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5 missing foreigners sought in Sahara after hostage battle

January 22, 2013 12:00:00 AM PST
Algerian forces searched the Sahara Desert Tuesday for five missing foreign energy workers. The workers were thought to have escaped a terrorist hostage situation at a gas complex in the desert.

Islamic militants took hundreds of hostages at a gas plant in the Sahara Desert last Wednesday. The standoff lasted four days. Algerian special forces stormed the complex. Thirty-seven hostages and 29 militants were killed in the ensuing battle.

Five foreign workers remain unaccounted for and were believed to have escaped into the desert and gotten lost.

The Ain Amenas gas plant, jointly run by BP, Norway's Statoil and the Algerian state oil company, is located deep in the Sahara, some 800 miles (1,300 kilometers) south of the Mediterranean coast, with few population centers nearby.

More than 700 people work at the facility, including 130 foreigners from 26 countries who were targeted by the militants. The Islamists caught as many of those foreign workers as they could and wrapped some with explosives to use as human shields.

Many foreign and Algerian workers hid and then slipped out of the sprawling facility into the hard featureless desert, eventually reaching the Algerian soldiers who had surrounded the complex.

The hostages could also have died in the fiery shootouts at the plant after being draped with explosive belts. Seven of the bodies recovered have yet to be identified because of their degraded condition, authorities said.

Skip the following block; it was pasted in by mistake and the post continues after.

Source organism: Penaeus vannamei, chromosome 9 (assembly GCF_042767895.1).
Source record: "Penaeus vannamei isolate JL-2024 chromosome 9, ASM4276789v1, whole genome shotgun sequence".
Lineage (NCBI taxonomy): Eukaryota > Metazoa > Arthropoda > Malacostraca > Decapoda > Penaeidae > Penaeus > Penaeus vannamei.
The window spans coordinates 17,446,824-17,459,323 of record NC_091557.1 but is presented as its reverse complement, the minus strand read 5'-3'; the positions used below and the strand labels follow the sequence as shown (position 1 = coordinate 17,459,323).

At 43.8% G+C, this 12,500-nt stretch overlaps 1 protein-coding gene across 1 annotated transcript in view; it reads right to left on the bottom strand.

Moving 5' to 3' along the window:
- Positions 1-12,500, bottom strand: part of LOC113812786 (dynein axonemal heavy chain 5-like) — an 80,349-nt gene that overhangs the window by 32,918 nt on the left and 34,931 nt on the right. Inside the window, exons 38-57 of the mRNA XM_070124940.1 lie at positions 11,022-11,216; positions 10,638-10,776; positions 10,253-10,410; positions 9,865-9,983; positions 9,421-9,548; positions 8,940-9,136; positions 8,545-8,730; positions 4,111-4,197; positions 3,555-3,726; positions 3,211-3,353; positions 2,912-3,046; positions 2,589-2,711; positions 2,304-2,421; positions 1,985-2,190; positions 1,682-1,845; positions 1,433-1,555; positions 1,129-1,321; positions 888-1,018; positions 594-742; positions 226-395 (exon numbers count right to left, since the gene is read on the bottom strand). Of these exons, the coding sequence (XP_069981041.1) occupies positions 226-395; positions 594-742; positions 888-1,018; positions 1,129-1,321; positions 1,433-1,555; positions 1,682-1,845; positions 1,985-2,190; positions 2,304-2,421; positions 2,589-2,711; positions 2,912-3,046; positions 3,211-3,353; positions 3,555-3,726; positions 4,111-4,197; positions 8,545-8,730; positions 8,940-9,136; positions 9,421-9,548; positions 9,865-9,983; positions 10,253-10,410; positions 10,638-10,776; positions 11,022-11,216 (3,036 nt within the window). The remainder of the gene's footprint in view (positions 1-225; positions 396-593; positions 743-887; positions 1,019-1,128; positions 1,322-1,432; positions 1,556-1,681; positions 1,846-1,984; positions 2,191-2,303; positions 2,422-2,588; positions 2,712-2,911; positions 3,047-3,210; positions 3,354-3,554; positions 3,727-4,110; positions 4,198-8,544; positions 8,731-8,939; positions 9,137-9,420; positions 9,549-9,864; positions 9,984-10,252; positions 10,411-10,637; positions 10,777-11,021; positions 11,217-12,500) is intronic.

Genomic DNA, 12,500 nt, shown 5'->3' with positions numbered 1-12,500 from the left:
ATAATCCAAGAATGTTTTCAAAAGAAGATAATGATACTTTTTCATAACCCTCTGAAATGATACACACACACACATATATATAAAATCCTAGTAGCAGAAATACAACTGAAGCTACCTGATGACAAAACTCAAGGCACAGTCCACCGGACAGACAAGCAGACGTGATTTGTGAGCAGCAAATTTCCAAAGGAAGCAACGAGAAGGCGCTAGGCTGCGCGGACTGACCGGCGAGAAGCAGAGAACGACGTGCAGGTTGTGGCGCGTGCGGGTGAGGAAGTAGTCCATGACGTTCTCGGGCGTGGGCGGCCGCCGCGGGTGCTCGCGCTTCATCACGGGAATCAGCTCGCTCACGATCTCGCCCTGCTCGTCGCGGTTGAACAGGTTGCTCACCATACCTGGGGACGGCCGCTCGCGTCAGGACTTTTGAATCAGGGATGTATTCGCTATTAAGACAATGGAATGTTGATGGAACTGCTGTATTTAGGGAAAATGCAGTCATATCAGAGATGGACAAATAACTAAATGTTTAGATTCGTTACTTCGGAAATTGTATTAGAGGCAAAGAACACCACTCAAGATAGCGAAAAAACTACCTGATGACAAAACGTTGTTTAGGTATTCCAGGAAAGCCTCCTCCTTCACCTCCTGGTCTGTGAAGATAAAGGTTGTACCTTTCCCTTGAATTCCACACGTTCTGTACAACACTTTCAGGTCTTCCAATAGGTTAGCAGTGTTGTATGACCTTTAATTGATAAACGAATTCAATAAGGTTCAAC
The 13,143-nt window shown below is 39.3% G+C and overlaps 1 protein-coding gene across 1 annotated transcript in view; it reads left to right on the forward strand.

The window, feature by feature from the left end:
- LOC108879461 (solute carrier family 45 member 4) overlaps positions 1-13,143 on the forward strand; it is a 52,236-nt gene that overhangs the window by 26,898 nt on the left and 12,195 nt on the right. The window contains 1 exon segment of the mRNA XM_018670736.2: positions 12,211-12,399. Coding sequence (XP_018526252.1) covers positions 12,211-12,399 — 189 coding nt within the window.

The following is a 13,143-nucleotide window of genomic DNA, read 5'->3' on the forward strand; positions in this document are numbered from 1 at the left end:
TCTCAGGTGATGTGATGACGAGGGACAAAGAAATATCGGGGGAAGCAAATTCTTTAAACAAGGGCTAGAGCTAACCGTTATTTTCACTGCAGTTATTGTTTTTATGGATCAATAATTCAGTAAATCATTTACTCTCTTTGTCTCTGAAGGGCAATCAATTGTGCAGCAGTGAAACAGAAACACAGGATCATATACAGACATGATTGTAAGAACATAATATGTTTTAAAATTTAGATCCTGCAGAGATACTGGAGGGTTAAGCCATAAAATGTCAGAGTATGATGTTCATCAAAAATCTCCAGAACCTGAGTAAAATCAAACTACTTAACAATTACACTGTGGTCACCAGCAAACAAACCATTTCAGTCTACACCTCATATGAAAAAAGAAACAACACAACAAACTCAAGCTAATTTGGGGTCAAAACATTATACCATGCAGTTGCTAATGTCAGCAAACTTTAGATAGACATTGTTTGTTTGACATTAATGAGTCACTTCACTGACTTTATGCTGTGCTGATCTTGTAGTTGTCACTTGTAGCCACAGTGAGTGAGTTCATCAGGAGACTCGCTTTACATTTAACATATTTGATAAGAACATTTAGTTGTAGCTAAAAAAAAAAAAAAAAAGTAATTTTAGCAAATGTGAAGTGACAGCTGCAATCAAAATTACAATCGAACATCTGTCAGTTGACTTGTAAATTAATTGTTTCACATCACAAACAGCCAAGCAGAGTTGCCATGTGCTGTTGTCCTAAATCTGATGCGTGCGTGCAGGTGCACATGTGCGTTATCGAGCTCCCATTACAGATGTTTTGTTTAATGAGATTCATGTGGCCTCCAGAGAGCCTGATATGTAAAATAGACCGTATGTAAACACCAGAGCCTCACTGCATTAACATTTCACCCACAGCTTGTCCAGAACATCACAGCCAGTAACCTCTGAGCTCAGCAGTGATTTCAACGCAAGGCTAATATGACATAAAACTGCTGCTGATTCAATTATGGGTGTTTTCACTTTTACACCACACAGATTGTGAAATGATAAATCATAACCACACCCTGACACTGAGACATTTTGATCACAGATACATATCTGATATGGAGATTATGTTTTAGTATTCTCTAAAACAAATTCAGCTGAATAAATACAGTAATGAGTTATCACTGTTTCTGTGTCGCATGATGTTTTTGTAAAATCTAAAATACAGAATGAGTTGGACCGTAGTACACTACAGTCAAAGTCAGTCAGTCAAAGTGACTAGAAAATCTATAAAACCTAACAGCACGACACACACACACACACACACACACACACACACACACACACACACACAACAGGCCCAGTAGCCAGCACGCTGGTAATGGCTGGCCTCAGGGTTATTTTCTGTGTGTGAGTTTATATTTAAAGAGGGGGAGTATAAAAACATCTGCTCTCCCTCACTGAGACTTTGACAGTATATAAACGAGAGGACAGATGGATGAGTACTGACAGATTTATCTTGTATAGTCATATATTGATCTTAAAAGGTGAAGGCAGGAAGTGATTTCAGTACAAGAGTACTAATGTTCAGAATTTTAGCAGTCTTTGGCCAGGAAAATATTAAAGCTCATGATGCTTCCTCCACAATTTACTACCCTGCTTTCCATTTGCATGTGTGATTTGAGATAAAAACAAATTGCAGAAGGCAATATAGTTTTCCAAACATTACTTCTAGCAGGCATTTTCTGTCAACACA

The $2 billion natural gas complex, which came online in 2006, was showing signs of life again Tuesday. Dozens of workers swarmed in to clean it up after experts went through and removed explosives that had been planted by militants.

The audacious attack showed the improved capabilities of al-Qaida-linked groups in the Sahara. Some 32 militants - coming from across North Africa, with two from Canada - participated in the attack. Three were captured and the rest killed. Algeria said the group came from northern Mali, hundreds of miles away, sneaking across the borders of Libya and Niger before finally entering Algeria.

A group called the Masked Brigade claimed responsibility for the attack, saying it came in retaliation for Algeria's support of a recent French military operation against Islamist extremists in northern Mali and promised further such attacks. The group said the operation was two months in the planning.

The Associated Press contributed to this report.


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